A supervisors committee gave its nod this afternoon to a gay ethics commissioner who has drawn fire from a number of former LGBT ethics commissioners and staffers.
The rules committee voted to recommend that the full Board of Supervisors appoint Brett Andrews, executive director of the Positive Resource Center, to a vacant seat on the five-person ethics commission.
During the May 16 hearing, all three members of the panel said Andrews and the other applicant, Hulda Garfolo, who chaired a Civil Grand Jury that issued critical reports on the ethics commission, were well qualified.
But Garfolo’s criticisms of the ethics commission staff and its executive director tipped the vote in Andrews’ favor. District 7 Supervisor Norman Yee, chair of the rules committee, and District 5 Supervisor London Breed backed Andrews.
“My edge giving to Mr. Andrews, mainly because both of you seem to have critical thinking skills and have passion to do this work. One advantage for me was Mr. Andrews early on willingness to reach out and express his interest in this,” said Yee. “I was able to sit down and ask more questions of him and get to know him better.”
Breed said she was particularly struck by Garfolo’s comments that the ethics commission is led by the staff. She questioned how effective Garfolo could be “if you don’t have a level of trust for people managing the department?”
“It is about people working together and being open-minded, not just pointing the finger,” said Breed.
District 10 Supervisor Malia Cohen had recommended to send both applicants to the full board but ended up voting with the majority to only support Andrews.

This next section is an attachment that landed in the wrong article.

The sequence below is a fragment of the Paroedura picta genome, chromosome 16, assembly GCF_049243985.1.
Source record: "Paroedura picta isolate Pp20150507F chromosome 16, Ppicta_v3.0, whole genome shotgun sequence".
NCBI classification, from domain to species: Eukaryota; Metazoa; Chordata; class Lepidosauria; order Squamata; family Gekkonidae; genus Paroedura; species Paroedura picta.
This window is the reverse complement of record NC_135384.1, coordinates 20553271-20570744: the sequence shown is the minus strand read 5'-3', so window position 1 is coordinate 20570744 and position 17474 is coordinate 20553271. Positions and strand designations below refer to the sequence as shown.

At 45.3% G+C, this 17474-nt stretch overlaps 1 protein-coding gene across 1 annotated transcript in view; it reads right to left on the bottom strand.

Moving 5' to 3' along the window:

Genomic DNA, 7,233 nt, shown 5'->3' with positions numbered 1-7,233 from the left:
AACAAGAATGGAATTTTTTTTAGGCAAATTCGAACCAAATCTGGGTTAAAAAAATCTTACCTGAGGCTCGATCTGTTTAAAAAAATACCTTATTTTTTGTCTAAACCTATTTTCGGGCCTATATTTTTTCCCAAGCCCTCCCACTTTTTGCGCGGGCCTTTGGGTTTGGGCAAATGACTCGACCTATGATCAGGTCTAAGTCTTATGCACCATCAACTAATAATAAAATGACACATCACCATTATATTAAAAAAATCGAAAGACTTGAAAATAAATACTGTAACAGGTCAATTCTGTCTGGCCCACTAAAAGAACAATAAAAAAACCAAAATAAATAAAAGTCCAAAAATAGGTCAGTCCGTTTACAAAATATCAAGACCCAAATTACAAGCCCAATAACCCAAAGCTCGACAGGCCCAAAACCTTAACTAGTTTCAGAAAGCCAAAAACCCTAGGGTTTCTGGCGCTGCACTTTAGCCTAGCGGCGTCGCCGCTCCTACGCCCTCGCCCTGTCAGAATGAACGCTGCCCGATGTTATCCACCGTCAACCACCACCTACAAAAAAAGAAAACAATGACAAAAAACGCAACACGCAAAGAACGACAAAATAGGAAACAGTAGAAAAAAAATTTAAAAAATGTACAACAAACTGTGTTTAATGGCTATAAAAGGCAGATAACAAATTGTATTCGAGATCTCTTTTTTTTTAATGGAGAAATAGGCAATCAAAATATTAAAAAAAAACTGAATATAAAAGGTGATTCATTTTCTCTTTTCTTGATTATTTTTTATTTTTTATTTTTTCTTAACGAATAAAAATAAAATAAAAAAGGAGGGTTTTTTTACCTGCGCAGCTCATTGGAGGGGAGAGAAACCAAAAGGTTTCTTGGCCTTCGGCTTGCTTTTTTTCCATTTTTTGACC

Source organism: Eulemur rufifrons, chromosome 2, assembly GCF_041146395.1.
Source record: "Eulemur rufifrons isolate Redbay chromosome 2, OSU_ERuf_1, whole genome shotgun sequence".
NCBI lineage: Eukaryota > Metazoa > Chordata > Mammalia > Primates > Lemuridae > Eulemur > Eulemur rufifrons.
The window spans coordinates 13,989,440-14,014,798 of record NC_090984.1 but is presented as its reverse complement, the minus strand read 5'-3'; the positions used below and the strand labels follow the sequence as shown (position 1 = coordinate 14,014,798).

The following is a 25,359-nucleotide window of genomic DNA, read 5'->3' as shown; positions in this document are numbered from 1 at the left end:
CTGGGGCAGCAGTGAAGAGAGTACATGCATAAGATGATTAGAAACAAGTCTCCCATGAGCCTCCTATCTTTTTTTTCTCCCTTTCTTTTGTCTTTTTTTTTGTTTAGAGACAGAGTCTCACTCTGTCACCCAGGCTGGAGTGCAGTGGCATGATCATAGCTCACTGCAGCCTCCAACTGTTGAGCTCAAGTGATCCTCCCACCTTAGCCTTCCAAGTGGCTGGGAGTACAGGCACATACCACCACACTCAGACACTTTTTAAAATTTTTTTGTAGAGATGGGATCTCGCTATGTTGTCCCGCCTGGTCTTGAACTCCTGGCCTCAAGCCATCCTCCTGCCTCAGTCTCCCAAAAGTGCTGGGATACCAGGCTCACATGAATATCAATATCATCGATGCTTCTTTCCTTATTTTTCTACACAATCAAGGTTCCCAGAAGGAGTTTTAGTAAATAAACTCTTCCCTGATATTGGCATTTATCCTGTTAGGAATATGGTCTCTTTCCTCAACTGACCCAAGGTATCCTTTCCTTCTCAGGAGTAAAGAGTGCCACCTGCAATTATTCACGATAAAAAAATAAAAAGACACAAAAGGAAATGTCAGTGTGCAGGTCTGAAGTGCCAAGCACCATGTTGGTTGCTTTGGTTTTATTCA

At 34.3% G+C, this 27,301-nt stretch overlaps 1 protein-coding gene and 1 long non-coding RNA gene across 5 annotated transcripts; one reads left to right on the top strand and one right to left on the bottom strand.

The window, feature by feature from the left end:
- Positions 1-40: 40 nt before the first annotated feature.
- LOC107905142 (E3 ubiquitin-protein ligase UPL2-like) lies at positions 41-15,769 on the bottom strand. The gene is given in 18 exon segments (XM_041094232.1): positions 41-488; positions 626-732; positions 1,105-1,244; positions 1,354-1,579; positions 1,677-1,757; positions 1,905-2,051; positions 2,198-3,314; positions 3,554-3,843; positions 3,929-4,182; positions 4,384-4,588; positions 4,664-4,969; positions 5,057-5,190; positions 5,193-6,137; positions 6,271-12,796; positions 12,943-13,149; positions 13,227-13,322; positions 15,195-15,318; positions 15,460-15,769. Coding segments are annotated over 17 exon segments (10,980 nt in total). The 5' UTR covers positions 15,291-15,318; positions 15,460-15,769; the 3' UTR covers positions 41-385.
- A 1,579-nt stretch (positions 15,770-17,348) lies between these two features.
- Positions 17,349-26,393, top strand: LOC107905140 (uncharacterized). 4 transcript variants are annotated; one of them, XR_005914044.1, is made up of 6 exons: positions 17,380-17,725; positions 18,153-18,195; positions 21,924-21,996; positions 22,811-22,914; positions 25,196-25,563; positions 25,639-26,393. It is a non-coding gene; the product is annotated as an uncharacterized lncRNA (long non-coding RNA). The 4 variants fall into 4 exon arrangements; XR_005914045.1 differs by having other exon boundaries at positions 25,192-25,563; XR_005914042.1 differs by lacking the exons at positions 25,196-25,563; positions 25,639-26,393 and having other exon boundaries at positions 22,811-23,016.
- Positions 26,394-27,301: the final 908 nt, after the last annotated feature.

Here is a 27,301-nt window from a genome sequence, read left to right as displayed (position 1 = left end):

She too said that, “I don’t agree with Garfolo’s assessment the staff is leading the commission.” Nonetheless, Cohen said both applicants are “smart leaders in their own respective fields.”
As the B.A.R. reported online Wednesday, a group called Friends of Ethics sent in a letter raising questions about Andrews’ lack of experience with the ethics commission and how his ties to city leaders would impact his ability to review ethics complaints.
During the hearing Andrews pledged to approach the role on ethics with the same “integrity and professionalism” as he does his nonprofit work. When Yee asked him if he was “comfortable” with moving his application forward knowing the rules barring ethics commissioners from engaging in political activities, Andrews responded he was.
Garfolo told the supervisors she felt that the ethics commission “continues to fail in its mandated mission” to enforce sunshine law violations and transparency in local politics.
“The citizens are entitled to know who is paying for access at City Hall,” she said. Later in the hearing Garfolo said that “one thing I feel very strongly about is ethics commissioners, given their authority, have not been as forceful … haven’t taken their responsibility as seriously as they should.”
Only three public speakers addressed the committee, and all voiced support for Garfolo over Andrews.
“It is important in appointing someone to this term to find someone who has a leg up on understanding of our ethics laws. I support Hulda Garfolo; she has enormous experience,” said lesbian former ethics commissioner Eileen Hansen, one of the signatories to the letter opposing Andrews’ selection for the seat.
The full board is expected to vote on the vacancy at its Tuesday, May 21 meeting. It is believed that the full board is more evenly divided and that Board president David Chiu (D3) could be the swing vote to decide if Andrews gains the seat.